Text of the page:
Reality Check: Why Your Doctor Can't Cure Your Insomnia Overnight
Unlike what happens when you go to the doctor for a health issue such as a rash or a sore throat, going to the doctor for insomnia can be different.
For starters, insomnia is not something that can be visually seen by a doctor simply by doing an exam. Insomnia will be a puzzle that your doctor will have to decode, so the root of it can be found and treated. Most of what your doctor will have to rely on to help him decode the puzzle is what you convey about how you are feeling, as well as information about your sleeping habits and lifestyle.
Of course, a family medical history will be taken at your visit, as well as blood work. Both of these will help your physician to see if there is anything that stands out which may have prompted your insomnia. However, since your complaint is likely to be something such as “I wake up at 4am and can’t go back to sleep” or “I lay in bed for hours without sleeping,” more in-depth questions will be asked of you. These questions can be numerous, but they are necessary to help your doctor discover what is causing your sleep problems.
Being realistic about what to expect when visiting a doctor for insomnia is a must. Unlike an infection or injury, insomnia can’t be treated with a shot, bandage or antibiotics. However, with time and patience, the cause of your insomnia can be found and treatment can be started.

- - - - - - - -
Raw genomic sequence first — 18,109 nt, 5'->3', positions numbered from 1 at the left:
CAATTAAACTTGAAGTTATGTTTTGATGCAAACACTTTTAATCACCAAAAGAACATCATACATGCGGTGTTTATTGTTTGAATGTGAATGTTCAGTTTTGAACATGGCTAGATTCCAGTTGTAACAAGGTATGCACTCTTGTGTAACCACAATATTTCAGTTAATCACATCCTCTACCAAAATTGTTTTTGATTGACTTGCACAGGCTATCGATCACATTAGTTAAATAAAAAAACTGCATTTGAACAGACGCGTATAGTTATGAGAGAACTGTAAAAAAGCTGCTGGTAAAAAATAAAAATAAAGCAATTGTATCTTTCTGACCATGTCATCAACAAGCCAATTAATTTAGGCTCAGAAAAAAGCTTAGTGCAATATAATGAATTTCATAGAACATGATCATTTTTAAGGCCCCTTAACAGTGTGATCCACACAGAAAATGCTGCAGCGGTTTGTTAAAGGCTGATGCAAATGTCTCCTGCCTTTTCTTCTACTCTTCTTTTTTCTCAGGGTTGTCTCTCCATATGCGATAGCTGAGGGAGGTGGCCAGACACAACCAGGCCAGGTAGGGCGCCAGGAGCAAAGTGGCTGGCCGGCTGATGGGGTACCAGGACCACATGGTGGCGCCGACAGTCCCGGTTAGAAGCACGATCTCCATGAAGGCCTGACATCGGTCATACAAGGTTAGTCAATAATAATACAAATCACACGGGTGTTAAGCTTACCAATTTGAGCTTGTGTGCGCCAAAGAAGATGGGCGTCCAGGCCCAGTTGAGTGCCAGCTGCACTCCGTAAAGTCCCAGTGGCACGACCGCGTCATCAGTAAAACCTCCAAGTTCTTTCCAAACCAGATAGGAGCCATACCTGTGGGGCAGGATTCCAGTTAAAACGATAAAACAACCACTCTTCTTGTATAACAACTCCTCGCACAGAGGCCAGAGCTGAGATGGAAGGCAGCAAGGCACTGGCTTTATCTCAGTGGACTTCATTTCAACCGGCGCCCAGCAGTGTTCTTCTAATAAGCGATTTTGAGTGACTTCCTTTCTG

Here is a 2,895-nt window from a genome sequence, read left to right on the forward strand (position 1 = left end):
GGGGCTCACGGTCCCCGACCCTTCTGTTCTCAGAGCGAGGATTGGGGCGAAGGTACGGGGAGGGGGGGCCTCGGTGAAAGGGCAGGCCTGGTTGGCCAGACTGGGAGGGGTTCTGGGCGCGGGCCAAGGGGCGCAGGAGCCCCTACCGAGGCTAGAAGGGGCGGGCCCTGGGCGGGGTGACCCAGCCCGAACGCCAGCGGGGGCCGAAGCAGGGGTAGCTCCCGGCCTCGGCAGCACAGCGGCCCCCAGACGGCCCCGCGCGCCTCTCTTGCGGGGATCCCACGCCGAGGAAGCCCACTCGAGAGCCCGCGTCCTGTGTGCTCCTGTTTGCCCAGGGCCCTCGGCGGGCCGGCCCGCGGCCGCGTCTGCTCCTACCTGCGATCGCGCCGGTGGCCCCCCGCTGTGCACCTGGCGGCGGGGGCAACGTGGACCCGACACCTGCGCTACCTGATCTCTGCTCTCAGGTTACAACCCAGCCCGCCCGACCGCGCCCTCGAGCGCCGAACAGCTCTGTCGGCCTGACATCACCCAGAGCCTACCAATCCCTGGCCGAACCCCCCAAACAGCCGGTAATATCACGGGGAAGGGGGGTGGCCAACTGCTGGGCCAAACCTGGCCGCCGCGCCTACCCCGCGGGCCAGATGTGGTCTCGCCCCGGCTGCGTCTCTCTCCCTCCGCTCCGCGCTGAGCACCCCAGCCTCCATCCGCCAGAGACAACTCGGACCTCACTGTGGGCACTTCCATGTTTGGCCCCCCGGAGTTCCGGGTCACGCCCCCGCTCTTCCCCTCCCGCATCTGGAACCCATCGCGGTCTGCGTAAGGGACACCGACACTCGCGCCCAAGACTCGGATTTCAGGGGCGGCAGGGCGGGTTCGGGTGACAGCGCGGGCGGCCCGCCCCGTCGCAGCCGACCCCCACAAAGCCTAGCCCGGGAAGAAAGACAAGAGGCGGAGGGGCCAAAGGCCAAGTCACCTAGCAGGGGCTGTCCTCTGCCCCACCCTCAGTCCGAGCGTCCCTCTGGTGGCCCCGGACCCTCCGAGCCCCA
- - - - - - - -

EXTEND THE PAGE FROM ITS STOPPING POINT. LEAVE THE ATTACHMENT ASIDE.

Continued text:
You will be asked questions that may seem random to you such as whether or not you snore, if your legs bother you at night, what hours you work, if you have had a major life change, what the temperature is in your room, if you drink or smoke, have pets, if you do office work in your bedroom, if you shower before bed, and so on.
Remember to be as in-depth, open, and as detailed in your responses as possible. Do not take offense at any of the questions you are asked. Even if the questions seem to you to be totally unrelated to your insomnia, the answers can go far in steering your doctor in the right direction to helping you beat it.
Your primary care doctor may be able to identify right away what is causing your sleep disturbances and treatment can begin. Sometimes it is not that easy to pinpoint, especially if you have been dealing with it for a very long time. That is why the sooner you seek treatment for sleeping issues, the better.
If your doctor cannot find the immediate exact cause of your sleeping problems, it can be disheartening. Going through with making an appointment with your doctor, opening up about your insomnia and life, and not walking out of the office with an immediate cure can be frustrating.
Just know that the appointment was NOT a waste of time. It was the first step to getting help. If, over a short time, your doctor cannot uncover what is prompting your insomnia, you may be referred to a sleep specialist.
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